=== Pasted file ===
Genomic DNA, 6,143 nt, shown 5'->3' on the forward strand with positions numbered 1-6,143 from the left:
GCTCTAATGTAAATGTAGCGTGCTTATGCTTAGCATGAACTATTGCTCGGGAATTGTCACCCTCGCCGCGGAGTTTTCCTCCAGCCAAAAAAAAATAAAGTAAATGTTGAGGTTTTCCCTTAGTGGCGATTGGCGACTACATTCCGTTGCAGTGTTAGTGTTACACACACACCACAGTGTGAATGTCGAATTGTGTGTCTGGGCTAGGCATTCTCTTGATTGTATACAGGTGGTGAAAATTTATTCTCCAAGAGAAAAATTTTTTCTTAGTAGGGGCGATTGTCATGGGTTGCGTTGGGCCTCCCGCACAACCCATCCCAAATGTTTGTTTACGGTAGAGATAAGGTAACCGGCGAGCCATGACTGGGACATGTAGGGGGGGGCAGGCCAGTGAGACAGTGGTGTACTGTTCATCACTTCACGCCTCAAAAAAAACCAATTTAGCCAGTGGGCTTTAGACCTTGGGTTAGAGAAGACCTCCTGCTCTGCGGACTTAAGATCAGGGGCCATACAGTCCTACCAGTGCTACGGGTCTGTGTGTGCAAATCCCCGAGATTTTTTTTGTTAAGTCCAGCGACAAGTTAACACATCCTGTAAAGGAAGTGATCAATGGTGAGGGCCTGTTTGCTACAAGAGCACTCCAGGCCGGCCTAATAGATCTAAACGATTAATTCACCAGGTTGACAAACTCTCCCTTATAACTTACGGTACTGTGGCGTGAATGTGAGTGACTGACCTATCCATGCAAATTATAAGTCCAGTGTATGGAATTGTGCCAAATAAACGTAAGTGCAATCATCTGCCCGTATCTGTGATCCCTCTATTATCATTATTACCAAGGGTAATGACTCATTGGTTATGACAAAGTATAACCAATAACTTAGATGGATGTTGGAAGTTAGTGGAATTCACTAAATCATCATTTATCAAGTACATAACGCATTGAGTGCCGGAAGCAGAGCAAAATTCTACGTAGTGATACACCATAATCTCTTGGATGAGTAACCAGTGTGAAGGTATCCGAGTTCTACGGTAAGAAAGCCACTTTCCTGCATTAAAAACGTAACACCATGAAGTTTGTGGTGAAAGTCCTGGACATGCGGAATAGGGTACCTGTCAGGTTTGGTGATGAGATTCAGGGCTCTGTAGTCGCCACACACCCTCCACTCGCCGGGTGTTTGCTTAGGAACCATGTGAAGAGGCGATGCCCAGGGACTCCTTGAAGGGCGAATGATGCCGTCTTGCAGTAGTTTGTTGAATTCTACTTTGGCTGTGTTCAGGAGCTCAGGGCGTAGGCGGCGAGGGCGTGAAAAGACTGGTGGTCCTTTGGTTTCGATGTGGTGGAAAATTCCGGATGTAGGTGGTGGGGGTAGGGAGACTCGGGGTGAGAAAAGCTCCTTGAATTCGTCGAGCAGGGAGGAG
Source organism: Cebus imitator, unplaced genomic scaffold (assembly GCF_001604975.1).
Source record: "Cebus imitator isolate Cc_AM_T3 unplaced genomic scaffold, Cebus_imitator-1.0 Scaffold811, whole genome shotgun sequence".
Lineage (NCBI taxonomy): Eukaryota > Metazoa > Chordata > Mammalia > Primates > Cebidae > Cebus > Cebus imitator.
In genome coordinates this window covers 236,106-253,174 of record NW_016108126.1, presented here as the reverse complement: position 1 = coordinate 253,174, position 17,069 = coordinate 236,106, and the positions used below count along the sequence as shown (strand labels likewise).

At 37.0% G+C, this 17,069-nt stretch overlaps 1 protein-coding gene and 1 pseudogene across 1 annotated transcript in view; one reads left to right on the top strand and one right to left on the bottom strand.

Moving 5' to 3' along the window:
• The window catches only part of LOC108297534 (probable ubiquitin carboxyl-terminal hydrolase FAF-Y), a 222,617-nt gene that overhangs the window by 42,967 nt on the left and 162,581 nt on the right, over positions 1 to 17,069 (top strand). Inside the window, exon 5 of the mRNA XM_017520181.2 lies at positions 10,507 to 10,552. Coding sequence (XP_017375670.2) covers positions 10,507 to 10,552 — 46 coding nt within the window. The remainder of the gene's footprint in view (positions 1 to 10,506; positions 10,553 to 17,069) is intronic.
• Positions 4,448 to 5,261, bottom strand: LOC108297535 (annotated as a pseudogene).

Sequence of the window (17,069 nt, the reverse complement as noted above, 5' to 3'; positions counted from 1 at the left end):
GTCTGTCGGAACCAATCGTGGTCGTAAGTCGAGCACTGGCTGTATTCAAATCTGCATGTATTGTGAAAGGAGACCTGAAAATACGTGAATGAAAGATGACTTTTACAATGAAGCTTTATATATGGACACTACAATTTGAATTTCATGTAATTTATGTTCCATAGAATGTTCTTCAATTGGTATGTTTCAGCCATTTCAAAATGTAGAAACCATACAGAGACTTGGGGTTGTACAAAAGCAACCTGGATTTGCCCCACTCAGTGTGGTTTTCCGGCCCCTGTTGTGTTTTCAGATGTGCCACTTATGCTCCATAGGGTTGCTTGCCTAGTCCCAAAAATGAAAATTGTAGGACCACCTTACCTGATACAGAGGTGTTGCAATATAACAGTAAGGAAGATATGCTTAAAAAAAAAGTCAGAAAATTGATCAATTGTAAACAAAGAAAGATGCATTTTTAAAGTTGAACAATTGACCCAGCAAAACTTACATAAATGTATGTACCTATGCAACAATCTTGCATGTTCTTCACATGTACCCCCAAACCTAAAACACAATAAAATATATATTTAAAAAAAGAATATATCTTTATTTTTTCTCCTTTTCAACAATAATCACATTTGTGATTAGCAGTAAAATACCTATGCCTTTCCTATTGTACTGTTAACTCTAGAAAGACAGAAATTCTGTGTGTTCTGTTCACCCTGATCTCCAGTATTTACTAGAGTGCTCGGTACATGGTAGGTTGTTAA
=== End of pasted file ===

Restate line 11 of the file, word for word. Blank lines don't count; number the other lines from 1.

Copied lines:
Sequence of the window (17,069 nt, the reverse complement as noted above, 5' to 3'; positions counted from 1 at the left end):